I remember the first ‘Australia Day’ party I attended. I’d just moved to Adelaide in pursuit of a girl. We were texting heaps, were hanging out, and eventually we started dating. One day, one of her friends was having a pool party. It was a great opportunity to meet them all, and that I did. We laughed, we drank, we listened to Triple J’s hottest 100.
It was a load of fun. I remember getting so drunk that I almost passed out on the footpath in front of the next-door neighbours. She offered to call an ambulance, but I said I was fine. I couldn’t walk. But I was fine. The only person I remember even having any kind Australian paraphernalia was me.
I was a broke 19-year-old who studied and worked at Coles a few days a week. The only thongs I could afford had the Australian Flag slapped on them, were made in China, and cost $3 from where I worked. They lasted less than a week.
This happened for the next couple years. I’d never celebrated ‘Australia Day’ before moving to Adelaide. I don’t even remember ever knowing what it was. Truth be told I never have. I’ve gotten pissed and had a good time. Hell, I used to drink on most of my days off, this really wasn’t any different.
My then partner and I broke up, and the tradition continued for a little while after that. I’d made new friends, and they did exactly the same thing. Get pissed. Swim. Play cricket. Whatever you do when your young, old enough to buy beer and aren’t at work. It was literally what we did most of the time, that day just had a label attached.
I’d grown up ignorant. Uneducated. I didn’t even know what racism really was.
My First Nation’s (Wongatha) dad had left when I was a kid. School didn’t teach the true history of colonisation. So, like many before me, I didn’t learn how this country became until I was an adult.
Getting back in touch with my father also helped, I’d never in my life denied who I was, but that contact only enforced my need to be who I am. I went and lived on country with him for a while, but life still took me to Adelaide.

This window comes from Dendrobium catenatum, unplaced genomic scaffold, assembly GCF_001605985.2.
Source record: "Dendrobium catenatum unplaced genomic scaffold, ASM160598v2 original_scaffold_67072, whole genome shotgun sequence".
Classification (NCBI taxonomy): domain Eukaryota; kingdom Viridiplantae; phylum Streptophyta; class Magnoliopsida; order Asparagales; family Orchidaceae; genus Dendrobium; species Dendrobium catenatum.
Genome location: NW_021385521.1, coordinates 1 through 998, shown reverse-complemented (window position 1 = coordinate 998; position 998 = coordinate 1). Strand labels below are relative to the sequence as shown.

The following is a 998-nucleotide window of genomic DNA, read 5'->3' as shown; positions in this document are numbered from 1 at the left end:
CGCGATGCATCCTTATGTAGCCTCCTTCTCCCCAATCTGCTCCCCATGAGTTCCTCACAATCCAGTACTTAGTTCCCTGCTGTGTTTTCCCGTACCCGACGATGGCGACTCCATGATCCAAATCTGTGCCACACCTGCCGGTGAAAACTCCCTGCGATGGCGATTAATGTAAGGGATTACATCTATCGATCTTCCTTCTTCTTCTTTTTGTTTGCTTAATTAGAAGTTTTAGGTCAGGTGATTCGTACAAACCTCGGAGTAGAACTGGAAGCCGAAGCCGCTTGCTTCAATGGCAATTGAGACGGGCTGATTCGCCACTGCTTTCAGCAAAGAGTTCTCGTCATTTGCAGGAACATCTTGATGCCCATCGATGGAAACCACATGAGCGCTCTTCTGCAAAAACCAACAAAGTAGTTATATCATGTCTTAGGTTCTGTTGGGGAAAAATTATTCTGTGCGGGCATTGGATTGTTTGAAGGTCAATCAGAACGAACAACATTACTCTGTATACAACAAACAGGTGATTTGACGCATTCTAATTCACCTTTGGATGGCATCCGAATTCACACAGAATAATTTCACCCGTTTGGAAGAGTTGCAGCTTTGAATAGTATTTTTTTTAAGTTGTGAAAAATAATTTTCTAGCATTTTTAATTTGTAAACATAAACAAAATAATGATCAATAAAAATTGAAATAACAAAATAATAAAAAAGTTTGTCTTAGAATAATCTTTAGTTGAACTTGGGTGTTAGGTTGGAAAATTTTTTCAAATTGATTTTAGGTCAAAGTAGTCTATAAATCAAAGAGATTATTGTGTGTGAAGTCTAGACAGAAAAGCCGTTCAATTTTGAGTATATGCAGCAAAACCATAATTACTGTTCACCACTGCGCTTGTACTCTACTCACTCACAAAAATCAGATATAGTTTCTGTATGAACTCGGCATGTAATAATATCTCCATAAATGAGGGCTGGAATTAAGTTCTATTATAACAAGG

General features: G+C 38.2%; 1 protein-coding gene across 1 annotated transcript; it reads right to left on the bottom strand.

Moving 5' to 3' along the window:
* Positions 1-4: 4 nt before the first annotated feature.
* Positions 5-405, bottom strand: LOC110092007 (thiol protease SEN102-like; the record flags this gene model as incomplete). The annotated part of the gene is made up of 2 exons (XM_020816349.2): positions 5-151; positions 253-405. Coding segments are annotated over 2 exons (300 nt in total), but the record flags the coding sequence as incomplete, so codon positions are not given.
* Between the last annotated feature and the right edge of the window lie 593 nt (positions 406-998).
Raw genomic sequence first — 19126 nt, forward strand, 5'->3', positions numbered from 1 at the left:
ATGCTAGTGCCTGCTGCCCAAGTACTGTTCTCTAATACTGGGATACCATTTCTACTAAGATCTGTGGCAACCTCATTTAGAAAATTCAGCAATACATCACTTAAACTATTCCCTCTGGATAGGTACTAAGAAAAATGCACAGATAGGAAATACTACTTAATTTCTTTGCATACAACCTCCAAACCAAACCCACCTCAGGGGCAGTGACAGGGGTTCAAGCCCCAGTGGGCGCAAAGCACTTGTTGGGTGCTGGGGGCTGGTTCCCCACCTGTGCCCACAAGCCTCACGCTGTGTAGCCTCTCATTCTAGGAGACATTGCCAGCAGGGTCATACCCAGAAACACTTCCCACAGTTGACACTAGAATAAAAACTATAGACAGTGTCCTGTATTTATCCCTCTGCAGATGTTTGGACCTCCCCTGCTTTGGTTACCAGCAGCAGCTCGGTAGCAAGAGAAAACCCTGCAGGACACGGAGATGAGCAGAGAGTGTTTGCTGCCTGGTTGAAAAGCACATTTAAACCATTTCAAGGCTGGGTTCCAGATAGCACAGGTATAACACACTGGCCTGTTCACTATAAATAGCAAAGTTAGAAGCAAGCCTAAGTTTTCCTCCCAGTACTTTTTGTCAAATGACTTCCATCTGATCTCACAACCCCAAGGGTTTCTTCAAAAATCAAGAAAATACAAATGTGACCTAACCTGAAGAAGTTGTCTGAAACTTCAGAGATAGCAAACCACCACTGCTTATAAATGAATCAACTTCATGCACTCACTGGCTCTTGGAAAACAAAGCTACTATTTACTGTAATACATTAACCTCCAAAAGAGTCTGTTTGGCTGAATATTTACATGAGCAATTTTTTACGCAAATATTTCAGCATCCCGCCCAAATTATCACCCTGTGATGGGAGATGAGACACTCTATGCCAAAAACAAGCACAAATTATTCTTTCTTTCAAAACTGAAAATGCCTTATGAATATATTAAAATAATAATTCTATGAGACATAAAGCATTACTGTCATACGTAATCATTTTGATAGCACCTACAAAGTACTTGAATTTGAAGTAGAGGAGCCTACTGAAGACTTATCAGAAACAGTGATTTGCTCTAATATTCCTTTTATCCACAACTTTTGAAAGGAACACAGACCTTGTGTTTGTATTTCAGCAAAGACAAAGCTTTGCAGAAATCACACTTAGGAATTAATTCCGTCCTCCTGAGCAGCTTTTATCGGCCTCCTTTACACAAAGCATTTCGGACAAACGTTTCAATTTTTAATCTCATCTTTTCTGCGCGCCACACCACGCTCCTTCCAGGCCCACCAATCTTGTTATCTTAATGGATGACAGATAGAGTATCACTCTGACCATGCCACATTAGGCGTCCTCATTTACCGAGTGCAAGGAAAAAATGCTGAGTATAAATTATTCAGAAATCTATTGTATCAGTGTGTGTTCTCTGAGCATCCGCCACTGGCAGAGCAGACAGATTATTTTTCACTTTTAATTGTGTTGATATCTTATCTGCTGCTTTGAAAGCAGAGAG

Less than a decade after getting back into regular contact with him, he died by suicide.
His death drove me to a dark place. I started to question why so many of my dad’s side of the family had died that way. I started to come across Facebook pages that spoke of Genocide, Deaths in Custody, Slavery and more. I’d known the story of our family for a long time, but I read a book about my great grandparents and it really messed with me.
I realised that I am not supposed to be alive. Literally.
A.O. Neville targeted my family. If it wasn’t for the sheer determination of my great grandparents to be together, I would not be here writing this. The more I read, the more I learnt, the more I grew as a person. But I also realised that nearly every Aboriginal family had a story like this.
If that wasn’t enough, I also began to see how the mentally ill and homeless are treated in this country. How immigrants and refugees are treated. I couldn’t handle it. There was just no way I could celebrate ‘Australia Day’ anymore.
Then, one day I saw that there was a Survival Day event only a few kilometres from where I lived, and they needed volunteers. So, I put my hand up. The day came, and I got in my car and started driving down the boulevard, I was only at the second set of lights when a blue sedan with ‘p’ plates pulled up next to me.
“BOONG” was screamed out of the car into my rolled down window as the car screeched through a red light.
Most people see me as someone of Mediterranean descent, so I guess they saw my bumper sticker. It read ‘Aboriginal born, and proud’.
That was 6 years ago. I haven’t celebrated January 26 since, and I will support every call to action I see.
#changethedate. #changethenation. #abolishaustraliaday.
Travis Akbar is a Wongatha man living on Peramangk country, Adelaide. He is a film critic and freelance writer. Follow Travis @TravAkbar.Image: Getty Images